July 19, 2010

Transcribe Victorian era letters

Letter from John Henry Newman to Henry Edward Manning, postmarked Sept. 10, 1856.

Tucked in the chilly archives room at Pitts Theology Library, Florence Nightingale exchanges pleasantries with Henry Edward Manning in a letter dated July 8, 1836.

Unfortunately,  the celebrated nurse’s swirling penmanship on an index-size card leaves much to be desired. Is she referring to animals or arsenals when she invites Manning, who later became an influential cardinal, to tour her hospital? 

In an effort to digitize its expansive collection of manuscripts, broadsides and personal notes from two leading Roman Catholics of the Victorian era — Manning and John Henry Cardinal Newman — the library is recruiting volunteer transcriptionists to decipher documents and make them accessible to a wider audience. The move comes as Newman is scheduled to be beatified by the Catholic Church in September, the third of four steps in the canonization process. The Pitts library is planning an exhibit to honor the event.

Meanwhile, the substantial digital effort, consisting of hundreds of documents processed over many months, will reach beyond academia to members of the public fascinated with the “who’s who” of the Victorian period. Both cardinals hobnobbed with the intellectual elite, including Coventry Patmore, a notable English poet, British theologian Henry Parry Liddon and four-time British Prime Minister William Gladstone.

“This is Emory’s gift to the world,” says Pitts Theology Library Director Patrick Graham, professor of theology. “These volunteers are making a contribution to scholarship.”

Graham estimates that many letters the size of a note card will take roughly 30 minutes to transcribe, while a four-page sermon could take two hours. All materials to be transcribed are in English, and at least two volunteers are assigned to each document to reconcile discrepancies. Later, volunteers may be involved in writing up background information to accompany the text of the scanned images on the library website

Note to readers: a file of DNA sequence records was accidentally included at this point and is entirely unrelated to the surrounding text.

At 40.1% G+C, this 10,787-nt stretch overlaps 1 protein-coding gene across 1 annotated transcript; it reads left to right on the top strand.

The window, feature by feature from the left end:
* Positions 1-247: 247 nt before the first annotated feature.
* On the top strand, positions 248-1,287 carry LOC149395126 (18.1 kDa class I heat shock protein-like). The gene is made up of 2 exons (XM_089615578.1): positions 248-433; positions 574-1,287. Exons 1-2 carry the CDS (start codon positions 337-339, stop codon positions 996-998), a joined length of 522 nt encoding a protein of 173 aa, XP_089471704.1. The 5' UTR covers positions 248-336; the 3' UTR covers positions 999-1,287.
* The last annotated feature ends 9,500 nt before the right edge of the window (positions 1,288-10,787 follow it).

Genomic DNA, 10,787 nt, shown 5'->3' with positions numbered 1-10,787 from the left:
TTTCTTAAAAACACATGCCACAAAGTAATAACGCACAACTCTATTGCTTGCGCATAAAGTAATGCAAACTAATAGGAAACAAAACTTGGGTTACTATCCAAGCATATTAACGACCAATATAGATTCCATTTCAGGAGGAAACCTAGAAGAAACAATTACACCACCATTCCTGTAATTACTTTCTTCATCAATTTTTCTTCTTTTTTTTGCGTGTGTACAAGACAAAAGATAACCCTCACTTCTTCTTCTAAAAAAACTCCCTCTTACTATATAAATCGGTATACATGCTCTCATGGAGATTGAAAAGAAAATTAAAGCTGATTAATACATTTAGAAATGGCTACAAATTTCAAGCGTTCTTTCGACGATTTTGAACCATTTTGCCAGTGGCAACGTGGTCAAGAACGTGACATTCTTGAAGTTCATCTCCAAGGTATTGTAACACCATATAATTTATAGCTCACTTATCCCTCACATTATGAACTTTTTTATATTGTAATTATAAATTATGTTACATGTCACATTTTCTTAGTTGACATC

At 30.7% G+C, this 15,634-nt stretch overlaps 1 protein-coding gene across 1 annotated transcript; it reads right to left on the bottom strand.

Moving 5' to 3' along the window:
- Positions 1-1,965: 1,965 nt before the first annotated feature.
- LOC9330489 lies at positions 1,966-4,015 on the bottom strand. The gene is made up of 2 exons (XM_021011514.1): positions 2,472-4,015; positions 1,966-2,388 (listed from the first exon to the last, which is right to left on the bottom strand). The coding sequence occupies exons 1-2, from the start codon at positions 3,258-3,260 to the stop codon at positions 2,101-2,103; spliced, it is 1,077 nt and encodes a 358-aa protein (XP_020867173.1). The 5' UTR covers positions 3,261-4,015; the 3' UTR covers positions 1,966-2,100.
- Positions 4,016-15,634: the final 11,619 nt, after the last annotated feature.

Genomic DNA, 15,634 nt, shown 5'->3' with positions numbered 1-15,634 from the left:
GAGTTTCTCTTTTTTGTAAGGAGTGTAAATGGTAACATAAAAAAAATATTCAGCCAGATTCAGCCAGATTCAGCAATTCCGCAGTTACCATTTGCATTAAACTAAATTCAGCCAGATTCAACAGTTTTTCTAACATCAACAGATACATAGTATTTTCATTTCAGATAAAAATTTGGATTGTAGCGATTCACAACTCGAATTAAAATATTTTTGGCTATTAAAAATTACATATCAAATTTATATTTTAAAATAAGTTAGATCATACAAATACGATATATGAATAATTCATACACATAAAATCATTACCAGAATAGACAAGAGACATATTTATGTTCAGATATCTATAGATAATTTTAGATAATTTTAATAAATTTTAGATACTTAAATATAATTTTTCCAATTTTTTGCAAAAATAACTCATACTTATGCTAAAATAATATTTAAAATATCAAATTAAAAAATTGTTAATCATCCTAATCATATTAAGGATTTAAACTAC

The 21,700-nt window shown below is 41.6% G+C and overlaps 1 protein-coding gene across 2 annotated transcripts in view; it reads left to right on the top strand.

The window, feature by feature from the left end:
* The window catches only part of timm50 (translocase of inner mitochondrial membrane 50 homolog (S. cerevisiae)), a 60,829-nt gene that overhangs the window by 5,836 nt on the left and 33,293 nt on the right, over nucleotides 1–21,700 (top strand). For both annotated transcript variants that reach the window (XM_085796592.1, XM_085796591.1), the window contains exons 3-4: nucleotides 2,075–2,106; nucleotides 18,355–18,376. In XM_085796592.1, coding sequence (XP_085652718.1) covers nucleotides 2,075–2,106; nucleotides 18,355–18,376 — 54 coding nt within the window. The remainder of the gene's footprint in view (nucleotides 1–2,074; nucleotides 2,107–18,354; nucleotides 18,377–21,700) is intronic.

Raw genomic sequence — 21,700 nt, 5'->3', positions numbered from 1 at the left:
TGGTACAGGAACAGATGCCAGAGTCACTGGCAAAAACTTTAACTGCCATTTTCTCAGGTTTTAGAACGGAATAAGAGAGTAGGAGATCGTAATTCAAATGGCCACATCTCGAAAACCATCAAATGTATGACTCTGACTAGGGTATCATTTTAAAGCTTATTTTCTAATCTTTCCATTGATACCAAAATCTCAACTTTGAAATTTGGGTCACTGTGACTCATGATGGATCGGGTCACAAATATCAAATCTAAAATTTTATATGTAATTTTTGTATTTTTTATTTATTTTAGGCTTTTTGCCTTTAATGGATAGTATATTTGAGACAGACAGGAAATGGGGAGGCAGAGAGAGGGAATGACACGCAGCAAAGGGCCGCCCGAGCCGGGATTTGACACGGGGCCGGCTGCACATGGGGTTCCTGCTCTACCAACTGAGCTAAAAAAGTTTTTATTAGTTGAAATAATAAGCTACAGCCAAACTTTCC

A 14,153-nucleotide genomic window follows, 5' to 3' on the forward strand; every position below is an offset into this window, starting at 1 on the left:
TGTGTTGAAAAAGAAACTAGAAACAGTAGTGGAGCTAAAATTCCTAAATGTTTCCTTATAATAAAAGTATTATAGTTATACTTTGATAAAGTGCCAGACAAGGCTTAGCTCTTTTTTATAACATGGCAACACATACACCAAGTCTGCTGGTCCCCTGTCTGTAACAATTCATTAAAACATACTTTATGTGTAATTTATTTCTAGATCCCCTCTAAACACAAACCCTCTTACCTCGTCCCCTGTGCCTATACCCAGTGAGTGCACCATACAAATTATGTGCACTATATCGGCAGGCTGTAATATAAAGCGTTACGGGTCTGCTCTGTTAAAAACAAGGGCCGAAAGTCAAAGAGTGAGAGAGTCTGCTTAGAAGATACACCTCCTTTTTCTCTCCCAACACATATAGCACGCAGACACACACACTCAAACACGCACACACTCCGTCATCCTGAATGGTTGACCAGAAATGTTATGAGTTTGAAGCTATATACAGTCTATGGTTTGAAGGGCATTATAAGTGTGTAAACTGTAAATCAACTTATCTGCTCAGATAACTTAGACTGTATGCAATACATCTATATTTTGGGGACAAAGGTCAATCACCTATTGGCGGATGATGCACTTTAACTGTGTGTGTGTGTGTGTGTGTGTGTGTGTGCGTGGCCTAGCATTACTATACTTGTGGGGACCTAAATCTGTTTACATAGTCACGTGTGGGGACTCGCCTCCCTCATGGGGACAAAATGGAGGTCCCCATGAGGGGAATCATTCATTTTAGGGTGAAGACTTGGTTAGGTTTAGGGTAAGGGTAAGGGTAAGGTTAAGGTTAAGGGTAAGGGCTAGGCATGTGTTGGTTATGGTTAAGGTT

“Since there is not enough grant money to do all this work,” explains Graham, “we hope to enlist an ‘army of editors’ to help mediate manuscripts and other treasures from Pitts special collections to the international community.”

Only a handful of Manning and Newman documents in Emory’s collection are now available online and searchable by Google’s web crawler, thanks to a devoted group of volunteers. Manning’s materials alone represent 12 cubic feet of space at Pitts, after Emory acquired one-third of his personal papers from a British antiquarian book dealer.

Manning’s papers reflect on his time as a minister in the Church of England, his conversion to Catholicism in 1851, his social activism and his leading role in the adoption of the doctrine of papal infallibility, a belief that God protects the Pope from error when he speaks about faith or morality. The library also holds an impressive stash of “calling cards,” the Facebook for Victorian high society.

Judged in isolation, some of the materials may appear insignificant. But, taken together, they form a contextual framework for academics seeking linkages in their research, says Robert Presutti, Pitts curator of archives and manuscripts.

“Anyone can view these documents,” Presutti says. “We’re creating connections outside of Emory’s gates.”

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Related Information

  • For more information on how to volunteer, e-mail Pitts Theology Director Patrick Graham.